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Using the Windows 8 Interface : Navigating the Start Screen (part 3) - Navigating the Start Screen with a Touch Interface

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3/18/2014 2:28:01 AM

Navigating the Start Screen with a Touch Interface

We used to always say that Windows was built with the mouse in mind. After all, the easiest way to use screen elements such as the Start menu, the taskbar, toolbars, ribbons, and dialog boxes was via mouse manipulation. In Windows 8, however, most of these screen elements are gone (or appear only in the Desktop app). Yes, as you saw earlier, you can still use your mouse to display the app bar, the Charms menu, and to scroll the screen, but what if you’re using a computer that doesn’t even have a mouse? We’re talking of course about the tablet PC, a device that is basically just a glass screen with no mouse or keyboard in sight (excluding the cover/keyboard of the Microsoft Surface).

For tablet PCs that come with no input devices, it’s now safe to say that Windows 8 was built with touch in mind. That is, instead of using a mouse or keyboard to manipulate Windows 8, you use your fingers to touch the screen in specific ways called gestures. (Some tablet PCs also come with a small pen-like device called a stylus, and you can use the stylus instead of your finger for some actions.)

What are these gestures? Here’s a list:

Tap—Use your finger (or the stylus) to touch the screen and then immediately release it. This is the touch equivalent of a mouse click.

Double-tap—Tap and release the screen twice, one tap right after the other. This is the touch equivalent of a mouse double-click.

Tap and hold—Tap the screen and leave your finger (or the stylus) resting on the screen until the shortcut menu appears. This is the touch equivalent of a mouse right-click, and it works most often in desktop apps, not Windows 8 apps.

Swipe—Quickly and briefly run your finger along the screen. This usually causes the screen to scroll in the direction of the swipe, so it’s roughly equivalent to scrolling with the mouse wheel. You also use the swipe to display some of the Windows 8 interface elements: swipe up from the bottom edge of the screen (or down from the top edge) to display the app bar; swipe left from the right edge to display the Charms menu; swipe down on a tile to select it.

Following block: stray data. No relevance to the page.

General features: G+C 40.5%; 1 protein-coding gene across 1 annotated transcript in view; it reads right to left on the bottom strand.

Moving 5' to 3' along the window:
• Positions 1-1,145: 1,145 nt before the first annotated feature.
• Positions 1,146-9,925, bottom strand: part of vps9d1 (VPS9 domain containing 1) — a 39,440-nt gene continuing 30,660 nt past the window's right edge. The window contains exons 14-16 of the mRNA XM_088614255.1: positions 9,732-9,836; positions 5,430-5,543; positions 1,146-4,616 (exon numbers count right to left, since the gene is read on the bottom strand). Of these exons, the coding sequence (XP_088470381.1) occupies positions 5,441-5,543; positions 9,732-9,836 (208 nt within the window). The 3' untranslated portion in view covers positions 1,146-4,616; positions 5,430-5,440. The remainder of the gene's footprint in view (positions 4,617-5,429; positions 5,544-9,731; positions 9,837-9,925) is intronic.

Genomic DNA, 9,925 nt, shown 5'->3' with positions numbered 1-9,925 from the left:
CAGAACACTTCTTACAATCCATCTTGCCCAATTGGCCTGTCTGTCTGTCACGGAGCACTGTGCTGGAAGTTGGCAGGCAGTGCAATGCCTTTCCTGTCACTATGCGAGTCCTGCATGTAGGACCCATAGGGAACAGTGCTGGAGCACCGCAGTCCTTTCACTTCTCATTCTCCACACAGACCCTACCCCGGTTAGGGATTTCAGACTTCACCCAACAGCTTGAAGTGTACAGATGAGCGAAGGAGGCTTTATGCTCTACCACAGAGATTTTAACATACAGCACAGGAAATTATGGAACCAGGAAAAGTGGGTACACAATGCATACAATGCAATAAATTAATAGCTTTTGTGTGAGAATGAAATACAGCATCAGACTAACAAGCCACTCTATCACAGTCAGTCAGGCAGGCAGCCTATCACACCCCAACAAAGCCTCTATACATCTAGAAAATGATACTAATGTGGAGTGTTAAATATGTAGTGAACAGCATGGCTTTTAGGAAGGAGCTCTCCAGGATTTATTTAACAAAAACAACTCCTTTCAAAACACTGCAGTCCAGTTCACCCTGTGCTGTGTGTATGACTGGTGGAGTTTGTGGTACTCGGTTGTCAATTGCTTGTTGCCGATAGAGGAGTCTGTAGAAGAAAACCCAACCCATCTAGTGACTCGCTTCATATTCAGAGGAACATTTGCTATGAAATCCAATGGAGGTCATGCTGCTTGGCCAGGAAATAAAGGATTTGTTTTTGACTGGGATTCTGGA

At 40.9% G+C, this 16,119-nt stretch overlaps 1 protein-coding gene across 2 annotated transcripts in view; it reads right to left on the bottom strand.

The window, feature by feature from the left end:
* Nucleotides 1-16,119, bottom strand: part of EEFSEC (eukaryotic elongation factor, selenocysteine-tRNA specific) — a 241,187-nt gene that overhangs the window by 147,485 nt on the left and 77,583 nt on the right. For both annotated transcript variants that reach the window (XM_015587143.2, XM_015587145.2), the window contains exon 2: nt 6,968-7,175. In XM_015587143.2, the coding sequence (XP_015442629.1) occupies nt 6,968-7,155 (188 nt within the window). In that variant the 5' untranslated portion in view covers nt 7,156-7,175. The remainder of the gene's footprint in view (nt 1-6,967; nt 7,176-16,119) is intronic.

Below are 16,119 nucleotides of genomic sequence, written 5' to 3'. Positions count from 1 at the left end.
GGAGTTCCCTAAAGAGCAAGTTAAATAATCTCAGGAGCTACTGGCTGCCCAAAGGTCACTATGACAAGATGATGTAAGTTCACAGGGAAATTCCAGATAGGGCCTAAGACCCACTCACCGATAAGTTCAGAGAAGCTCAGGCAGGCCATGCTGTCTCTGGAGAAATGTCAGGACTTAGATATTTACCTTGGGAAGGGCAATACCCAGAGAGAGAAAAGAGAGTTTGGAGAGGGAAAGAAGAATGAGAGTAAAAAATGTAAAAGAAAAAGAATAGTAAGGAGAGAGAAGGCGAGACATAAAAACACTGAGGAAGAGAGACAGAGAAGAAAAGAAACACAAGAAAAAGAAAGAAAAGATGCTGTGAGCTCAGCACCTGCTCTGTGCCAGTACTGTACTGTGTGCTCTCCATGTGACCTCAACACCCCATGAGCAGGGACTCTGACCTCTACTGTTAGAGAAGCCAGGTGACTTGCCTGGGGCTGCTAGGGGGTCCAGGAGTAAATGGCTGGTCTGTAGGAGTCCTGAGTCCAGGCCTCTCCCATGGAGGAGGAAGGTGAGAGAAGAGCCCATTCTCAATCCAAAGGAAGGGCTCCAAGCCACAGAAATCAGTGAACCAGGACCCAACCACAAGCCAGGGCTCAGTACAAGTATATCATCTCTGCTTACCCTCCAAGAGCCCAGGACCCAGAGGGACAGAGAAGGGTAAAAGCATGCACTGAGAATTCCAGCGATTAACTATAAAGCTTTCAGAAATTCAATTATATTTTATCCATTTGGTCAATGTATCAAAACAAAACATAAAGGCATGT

Slide—Place your finger on the screen, move your finger, and then release. This is the touch equivalent of a mouse click and drag, so you usually use this technique to move an object from one place to another. However, this is also ideal for scrolling, so you can scroll the Start screen or a Windows 8 app horizontally by sliding your finger right and left on the screen, making this technique the touch equivalent of clicking and dragging the scroll box.

Pinch—Place two fingers apart on the screen and bring them closer together. This gesture zooms out on whatever is displayed on the screen, such as a photo. On the Start screen, use the pinch gesture to invoke the Semantic Zoom feature.

Spread—Place two fingers close together on the screen and move them farther apart. This gesture zooms in on whatever is displayed on the screen, such as a photo. On the Start screen, use the spread gesture to turn off Semantic Zoom.

Turn—Place two fingers on the screen and turn them clockwise or counterclockwise. This gesture rotates whatever is displayed on the screen, such as a photo.


Note

If you don’t see the Keyboard icon in the taskbar, tap and hold the taskbar to display the shortcut menu, tap Toolbars, and then tap Touch Keyboard.


You can also use touch to enter text by using the onscreen touch keyboard, shown in Figure 3. To display the keyboard in a Windows 8 app, tap inside whatever box you’ll be using to type the text; in a Desktop app, tap the Keyboard icon that appears in the taskbar.

Image

Figure 3. To type on a tablet PC, use the touch keyboard.

As pointed out in Figure 3, you can tap the key in the bottom-right corner to see a selection of keyboard layouts, including the one shown in Figure 3, a split keyboard, and a writing pad for inputting handwritten text using a stylus (or, in a pinch, a finger). There’s also a full keyboard available, but you have to follow these steps to enable it:

1. Swipe left from the right edge to display the Charms menu.

2. Tap Settings to open the Settings pane.

3. Tap Change PC Settings to open the PC Settings app.

4. Tap General.

5. Tap the Make the Standard Keyboard Layout Available switch to On.

 
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